Every once in a while, I like to send the PCs against a monster that’s just out of their league. When you’re low-level, encountering an adult dragon or a lich can still be fun. The only difference is that the goal stops being killing the other guy and taking his stuff and becomes a matter of survival. After all, sometimes the monsters want to kill some adventurers and take their stuff.
This is a story about chaos and mismanaged expectations. It involves the death of a PC whose player had only started gaming two sessions ago. Somehow, my botched GMing didn’t drive him away from the tabletop for good and in fact became a tale that many who were there recall fondly.
Originally published in Knights of the Dinner Table #146
The quest was a simple low-level affair: men in a small lumber town were disappearing into the forest. All the PCs had to do was find out what was going on and put a stop to it.
The culprit was a lonely dryad that had been luring men into the forest and charming them to keep her company. I had planned the session out as a diplomatic session, since I figured the PCs weren’t going to outright slaughter an apparently innocent dryad. This was going to be the session that taught the adventurers that not every problem needs to be solved with swordplay. A nice thought on my part, but not a plan that would endure the night.
I used to really like games that had long, in-depth character creation systems. My theory was that if you were going to spend an hour or more making your PC, you were really going to treasure that character.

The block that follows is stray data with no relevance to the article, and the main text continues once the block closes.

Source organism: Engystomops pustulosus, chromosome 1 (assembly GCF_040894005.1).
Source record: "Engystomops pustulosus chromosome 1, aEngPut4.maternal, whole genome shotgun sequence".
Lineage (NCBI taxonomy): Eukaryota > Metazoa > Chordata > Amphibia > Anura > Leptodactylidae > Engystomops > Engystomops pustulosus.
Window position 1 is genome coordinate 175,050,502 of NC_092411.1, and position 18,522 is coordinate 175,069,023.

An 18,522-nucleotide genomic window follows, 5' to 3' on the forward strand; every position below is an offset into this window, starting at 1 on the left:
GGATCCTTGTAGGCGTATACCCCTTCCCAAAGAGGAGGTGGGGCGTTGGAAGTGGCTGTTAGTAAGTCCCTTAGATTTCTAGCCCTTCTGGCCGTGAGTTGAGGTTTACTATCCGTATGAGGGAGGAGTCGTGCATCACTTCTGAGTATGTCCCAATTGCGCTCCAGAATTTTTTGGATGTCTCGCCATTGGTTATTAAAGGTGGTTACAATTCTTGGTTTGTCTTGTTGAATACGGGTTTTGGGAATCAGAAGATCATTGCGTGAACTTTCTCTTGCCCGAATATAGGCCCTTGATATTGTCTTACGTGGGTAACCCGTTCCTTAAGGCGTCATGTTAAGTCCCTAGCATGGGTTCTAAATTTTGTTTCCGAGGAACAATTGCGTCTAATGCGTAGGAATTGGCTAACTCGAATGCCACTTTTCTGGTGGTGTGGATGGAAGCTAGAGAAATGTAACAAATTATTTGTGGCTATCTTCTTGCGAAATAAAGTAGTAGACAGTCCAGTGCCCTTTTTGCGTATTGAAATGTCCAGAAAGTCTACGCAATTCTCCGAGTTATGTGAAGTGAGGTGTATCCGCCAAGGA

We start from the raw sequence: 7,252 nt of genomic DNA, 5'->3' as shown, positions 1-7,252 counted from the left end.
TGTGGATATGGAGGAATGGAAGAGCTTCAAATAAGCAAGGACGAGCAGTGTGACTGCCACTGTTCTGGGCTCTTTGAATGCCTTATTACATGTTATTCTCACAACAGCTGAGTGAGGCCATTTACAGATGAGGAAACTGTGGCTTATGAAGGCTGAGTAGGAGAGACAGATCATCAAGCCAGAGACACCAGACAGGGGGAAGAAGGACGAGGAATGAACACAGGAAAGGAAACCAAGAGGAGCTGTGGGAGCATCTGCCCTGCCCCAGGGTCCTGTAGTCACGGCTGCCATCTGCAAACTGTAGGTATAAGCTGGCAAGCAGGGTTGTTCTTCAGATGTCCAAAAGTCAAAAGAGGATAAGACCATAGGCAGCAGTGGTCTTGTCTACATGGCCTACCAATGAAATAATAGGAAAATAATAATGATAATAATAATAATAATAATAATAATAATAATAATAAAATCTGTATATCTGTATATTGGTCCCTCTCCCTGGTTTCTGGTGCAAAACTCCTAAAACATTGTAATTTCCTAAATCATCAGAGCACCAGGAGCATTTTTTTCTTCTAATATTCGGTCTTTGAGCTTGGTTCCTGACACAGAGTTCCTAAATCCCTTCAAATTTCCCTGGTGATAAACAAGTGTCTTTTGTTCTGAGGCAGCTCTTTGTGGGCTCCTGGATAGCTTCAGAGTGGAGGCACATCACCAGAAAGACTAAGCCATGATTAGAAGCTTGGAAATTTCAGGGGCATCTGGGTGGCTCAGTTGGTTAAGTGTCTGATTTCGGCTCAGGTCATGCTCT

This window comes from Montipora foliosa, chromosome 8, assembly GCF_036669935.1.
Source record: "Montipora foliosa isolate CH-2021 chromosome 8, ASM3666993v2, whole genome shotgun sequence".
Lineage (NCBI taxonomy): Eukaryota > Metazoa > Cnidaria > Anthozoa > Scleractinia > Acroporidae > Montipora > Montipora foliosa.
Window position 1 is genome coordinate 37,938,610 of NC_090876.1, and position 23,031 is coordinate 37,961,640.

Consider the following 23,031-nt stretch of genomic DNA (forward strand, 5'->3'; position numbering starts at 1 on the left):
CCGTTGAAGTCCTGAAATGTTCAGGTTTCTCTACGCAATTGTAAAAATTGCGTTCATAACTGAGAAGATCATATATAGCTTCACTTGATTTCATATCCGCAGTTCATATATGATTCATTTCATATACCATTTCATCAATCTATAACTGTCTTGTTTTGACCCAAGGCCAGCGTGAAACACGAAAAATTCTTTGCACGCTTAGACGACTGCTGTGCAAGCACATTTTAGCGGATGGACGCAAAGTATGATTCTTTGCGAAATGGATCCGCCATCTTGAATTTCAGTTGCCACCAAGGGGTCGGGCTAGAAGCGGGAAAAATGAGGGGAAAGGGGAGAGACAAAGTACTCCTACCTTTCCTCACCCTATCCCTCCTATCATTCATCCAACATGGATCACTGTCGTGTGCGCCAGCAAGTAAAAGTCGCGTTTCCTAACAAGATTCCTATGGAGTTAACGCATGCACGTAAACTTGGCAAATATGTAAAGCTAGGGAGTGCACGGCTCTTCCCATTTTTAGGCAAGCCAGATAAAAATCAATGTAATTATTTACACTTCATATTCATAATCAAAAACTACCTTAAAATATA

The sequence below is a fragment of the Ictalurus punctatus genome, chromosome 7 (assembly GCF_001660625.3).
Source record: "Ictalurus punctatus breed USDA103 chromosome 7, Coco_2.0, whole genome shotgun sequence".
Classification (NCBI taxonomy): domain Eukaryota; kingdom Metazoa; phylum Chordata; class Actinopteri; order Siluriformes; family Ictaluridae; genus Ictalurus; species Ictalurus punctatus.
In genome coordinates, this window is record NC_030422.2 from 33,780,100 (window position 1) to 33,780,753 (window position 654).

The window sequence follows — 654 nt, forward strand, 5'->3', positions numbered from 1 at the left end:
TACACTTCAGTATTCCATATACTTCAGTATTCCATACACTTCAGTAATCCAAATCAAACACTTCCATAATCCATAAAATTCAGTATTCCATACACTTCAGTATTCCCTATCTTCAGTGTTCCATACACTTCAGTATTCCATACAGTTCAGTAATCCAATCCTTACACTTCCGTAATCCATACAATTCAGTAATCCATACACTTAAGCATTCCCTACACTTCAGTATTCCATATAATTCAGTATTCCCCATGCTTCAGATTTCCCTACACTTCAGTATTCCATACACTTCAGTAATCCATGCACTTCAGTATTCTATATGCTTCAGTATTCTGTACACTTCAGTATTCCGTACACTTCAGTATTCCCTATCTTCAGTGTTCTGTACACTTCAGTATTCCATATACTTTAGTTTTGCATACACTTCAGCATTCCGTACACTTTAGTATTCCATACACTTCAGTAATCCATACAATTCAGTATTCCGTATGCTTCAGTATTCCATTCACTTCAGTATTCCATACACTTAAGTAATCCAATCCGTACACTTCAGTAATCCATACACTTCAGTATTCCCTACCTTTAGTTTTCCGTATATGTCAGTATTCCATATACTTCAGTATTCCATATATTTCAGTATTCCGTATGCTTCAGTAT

Then I went and killed one of those PCs in less than half an hour.
In 1992, after months of poring over my mom’s old character sheets and marveling at her hand-drawn maps, I saved up a whopping $20 and bought my first D&D boxed set, billed as “The New, Easy to Master Dungeons & Dragons Game.” In the depths of Zanzer Tem’s dungeon, my foray into the world of RPGs began.
One of my main GMing strategies when I run a D&D or Pathfinder campaign goes something like this:
- Give the PCs the deck of many things.
- Wait for them to draw from it.
- Have fun with the results.
If I ever doubt this strategy in the future, I just need to think back to a Pathfinder game in 2017 which cemented this as a terrific strategy.
The Setup: The PCs, a group of high-level mythic characters, ventured into the Abyss to rescue an entire city that got sucked through a hole in reality. Continue reading “Gaming Stories: Hubris and the Deck of Many Things”